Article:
Secondly, the request – which, if acceded to, will never be withdrawn – is a direct attack on Israel’s sovereign decision-making power and prejudges the outcome of negotiations by effectively delegitimizing Israel’s claims in Judea and Samaria. But Israel’s claim there – as the only sovereign nation in the vicinity with “rights,” rights obtained when it conquered the land from the previous sovereign – Jordan – in a defensive war – is compelling and lawful, even if it is politically unpopular with Israel’s enemies and those who seek to curry favor with them.

Thirdly, the request is unenforceable and will be the source of unending tension between Israel and the United States. How does one inform a family that the world will not allow you to add a bedroom or a den to one’s own home ? Or that Jews – only Jews, of course – are barred from building on Jewish-owned land in the land of Israel, of all places ? When Menachem Begin agreed to such a freeze at Jimmy Carter’s insistence, relations between the two countries were strained when Begin contended that the freeze was for several months only, and not permanently as Carter maintained. To allow the world to micromanage Israeli home-building would be a grievous insult, and to a large extent would imply our acquiescence to the world’s denial of any Jewish rights in the region. It is tantamount to an admission that building in the Jewish heartland is wrong, and that Jews should feel guilty about doing it. And Israel should eschew the diplomatic cleverness implicit in finding language that both sides will accept but interpret in different ways. Honesty is the best policy.

And how ironic is it that Jews are being told they cannot build in…Judea ? We are only called “Jews” because of our roots in Judea, “Jew” being a shortened form of “Judean.” This nomenclature is most clear in Hebrew – we are “Yehudim” because our roots are in “Yehuda.” Indeed, Israel should market to the American people its objections to Obama’s ultimatum with such slogans: “No Jews in Judea is like no New Yorkers in New York,” or “Judea for Jews” or something similar. Nothing would point out more the absurdity of this dictate. And the current “let my people grow” campaign is also attractive.

Fourthly, it is a smokescreen, a red herring, a deliberate attempt to weaken Israel that will not advance the moribund (and farcical) “peace process” one centimeter. As Congressman Eric Cantor noted today in Jerusalem, President Obama is focused too much on settlements and too little on Iran. Certainly if Israel intends to retain most settlements in any final agreement, then what difference can it possibly make if it continues to build in those settlements ? To stop – even momentarily – is to signal weakness, denigrate Jewish rights in the area, and whet the Arab appetite for even more concessions from Israel. So even from a diplomatic perspective, such a move is illogical.

Finally, a polite but firm “no” to Obama is something to which he has become accustomed. Since taking office, his requests on a variety of matters have been rebuffed by the G-8 and the G-20, the Russians, the Arabs, the Chinese and a host of other countries. Obama, a true believer in diminishing the projection of American power globally, has succeeded remarkably well, and in his quest to be liked by everyone (especially America’s recent foes like Venezuela, North Korea, and the Arab world) is respected or feared by no one. It is entirely clear that the price Obama is willing to pay for improved relations with a billion Muslims is detaching the United States from its traditional alliance with Israel. The legacy of “shared values” between the two countries does not amount to much, in Obama’s estimation, because he is not at all impressed with America’s traditional values. In fact, he is attempting to denigrate and escape from them.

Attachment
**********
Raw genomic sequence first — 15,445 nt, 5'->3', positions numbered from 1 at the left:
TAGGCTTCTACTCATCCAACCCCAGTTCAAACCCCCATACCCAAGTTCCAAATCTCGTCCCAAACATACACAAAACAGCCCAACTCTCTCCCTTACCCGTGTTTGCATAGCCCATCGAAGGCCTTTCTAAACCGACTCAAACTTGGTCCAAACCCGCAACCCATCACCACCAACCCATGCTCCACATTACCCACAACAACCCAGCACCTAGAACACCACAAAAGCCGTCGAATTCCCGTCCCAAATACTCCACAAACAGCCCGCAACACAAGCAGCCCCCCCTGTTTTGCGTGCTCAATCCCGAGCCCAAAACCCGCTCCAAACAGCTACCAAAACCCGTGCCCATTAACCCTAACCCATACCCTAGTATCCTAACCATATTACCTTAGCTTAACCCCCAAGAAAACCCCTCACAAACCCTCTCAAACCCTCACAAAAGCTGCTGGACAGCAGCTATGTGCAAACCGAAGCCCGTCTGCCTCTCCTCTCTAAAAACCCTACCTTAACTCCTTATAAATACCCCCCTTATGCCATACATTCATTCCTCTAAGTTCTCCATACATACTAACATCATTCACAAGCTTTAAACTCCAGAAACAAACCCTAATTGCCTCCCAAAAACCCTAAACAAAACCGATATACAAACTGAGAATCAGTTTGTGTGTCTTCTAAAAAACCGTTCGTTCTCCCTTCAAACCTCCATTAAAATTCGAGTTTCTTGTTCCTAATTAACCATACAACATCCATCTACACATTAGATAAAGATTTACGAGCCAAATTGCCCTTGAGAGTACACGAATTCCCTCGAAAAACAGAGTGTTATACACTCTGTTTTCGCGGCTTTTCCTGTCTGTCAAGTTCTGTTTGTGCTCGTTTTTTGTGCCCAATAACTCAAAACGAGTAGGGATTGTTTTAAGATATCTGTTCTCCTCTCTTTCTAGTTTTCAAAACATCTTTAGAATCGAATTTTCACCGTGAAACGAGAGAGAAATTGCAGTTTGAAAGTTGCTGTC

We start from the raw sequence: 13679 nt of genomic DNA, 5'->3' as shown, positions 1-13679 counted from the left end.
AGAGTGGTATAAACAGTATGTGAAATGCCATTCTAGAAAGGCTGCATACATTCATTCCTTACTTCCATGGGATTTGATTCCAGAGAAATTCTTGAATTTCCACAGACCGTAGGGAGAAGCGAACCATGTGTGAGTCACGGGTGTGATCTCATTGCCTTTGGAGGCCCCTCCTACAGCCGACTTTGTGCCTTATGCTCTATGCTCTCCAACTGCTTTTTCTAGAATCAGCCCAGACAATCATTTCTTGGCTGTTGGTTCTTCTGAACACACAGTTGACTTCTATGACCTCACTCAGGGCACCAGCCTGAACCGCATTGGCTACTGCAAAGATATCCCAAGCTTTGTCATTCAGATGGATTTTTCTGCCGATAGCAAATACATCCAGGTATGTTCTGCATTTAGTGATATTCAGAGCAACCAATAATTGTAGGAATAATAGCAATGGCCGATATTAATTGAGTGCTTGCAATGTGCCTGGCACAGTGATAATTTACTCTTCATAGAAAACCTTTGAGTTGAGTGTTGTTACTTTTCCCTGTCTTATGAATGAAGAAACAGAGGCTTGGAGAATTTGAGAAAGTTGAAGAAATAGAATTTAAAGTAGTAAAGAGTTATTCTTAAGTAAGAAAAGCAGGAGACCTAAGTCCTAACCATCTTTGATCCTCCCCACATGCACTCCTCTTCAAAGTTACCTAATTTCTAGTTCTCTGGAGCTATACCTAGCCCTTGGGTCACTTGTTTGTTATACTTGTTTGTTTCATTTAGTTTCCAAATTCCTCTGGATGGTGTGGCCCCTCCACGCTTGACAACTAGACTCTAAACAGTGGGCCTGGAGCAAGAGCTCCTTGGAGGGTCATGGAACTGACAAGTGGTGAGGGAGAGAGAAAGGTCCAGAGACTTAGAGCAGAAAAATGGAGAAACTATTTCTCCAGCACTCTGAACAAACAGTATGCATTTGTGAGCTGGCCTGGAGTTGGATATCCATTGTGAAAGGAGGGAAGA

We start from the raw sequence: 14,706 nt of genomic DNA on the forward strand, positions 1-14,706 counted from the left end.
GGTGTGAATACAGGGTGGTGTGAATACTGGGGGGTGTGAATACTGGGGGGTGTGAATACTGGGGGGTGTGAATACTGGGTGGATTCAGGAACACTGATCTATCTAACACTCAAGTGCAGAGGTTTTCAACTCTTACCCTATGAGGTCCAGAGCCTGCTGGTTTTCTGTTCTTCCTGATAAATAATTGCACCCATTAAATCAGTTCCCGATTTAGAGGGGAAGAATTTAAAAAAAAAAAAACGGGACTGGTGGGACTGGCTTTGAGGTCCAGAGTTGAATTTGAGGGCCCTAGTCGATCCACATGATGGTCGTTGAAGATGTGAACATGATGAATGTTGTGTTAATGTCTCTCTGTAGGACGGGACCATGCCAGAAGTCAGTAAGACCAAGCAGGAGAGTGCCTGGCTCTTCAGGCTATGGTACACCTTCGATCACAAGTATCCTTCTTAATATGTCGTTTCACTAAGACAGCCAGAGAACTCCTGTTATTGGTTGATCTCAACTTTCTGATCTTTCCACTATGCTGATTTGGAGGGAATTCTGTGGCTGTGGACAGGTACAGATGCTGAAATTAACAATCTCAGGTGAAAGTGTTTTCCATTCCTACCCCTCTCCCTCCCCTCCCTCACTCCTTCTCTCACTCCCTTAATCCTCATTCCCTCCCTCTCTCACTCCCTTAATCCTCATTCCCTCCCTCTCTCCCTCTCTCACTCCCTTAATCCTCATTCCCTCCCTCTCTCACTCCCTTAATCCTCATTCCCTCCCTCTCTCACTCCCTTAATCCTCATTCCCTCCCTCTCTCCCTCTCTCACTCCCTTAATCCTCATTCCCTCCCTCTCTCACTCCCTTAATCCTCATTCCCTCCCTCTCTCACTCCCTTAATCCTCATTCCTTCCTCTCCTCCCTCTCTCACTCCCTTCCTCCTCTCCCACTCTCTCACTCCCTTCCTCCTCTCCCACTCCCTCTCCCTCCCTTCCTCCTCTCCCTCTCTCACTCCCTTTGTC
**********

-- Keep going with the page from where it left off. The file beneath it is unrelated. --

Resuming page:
So the President is intent on strengthening America’s ties with the Arab world while weakening Israel, but as a skilled politician and rhetorician, he recognizes that he cannot be perceived as doing same. Several weeks ago he enlisted the help of more than a dozen “Jewish leaders” to discuss Israel’s policies and his efforts to impose a solution (i.e., Israel’s surrender of its vital interests), and to solicit their support – while excluding, in true liberal fashion, Jews who hold more right-wing views. Media reports, and statements from the participants, indicated that the meeting was a love fest, with none of the leaders present even attempting to defend Israel’s policies or voice support for the right of Jewish settlement throughout the land of Israel, and reluctant even to disagree with President Obama on his demand that Israel stop building in Jerusalem.

If those reports are true, then that meeting with the highest elected officials in the land represented the sorriest display of obsequiousness and uselessness by American Jewish “leaders” since the Holocaust. And, if capable of shame, they should be ashamed of themselves. They chose to rally around Obama at the expense of the people of Israel, revealing once again the distressing truism of the politics of American Jews – who have long preferred safe abortions to a safe Israel. (American Jews, more liberal than any other ethnic group, will not vote for a candidate who is overtly anti-Israel but will vote for an anti-Israel candidate who mouths the right clichés and platitudes, as long he supports abortion rights.) Or, to judge some favorably, the lure of the presidential photo op is too enticing to risk not being invited to the next sit-down.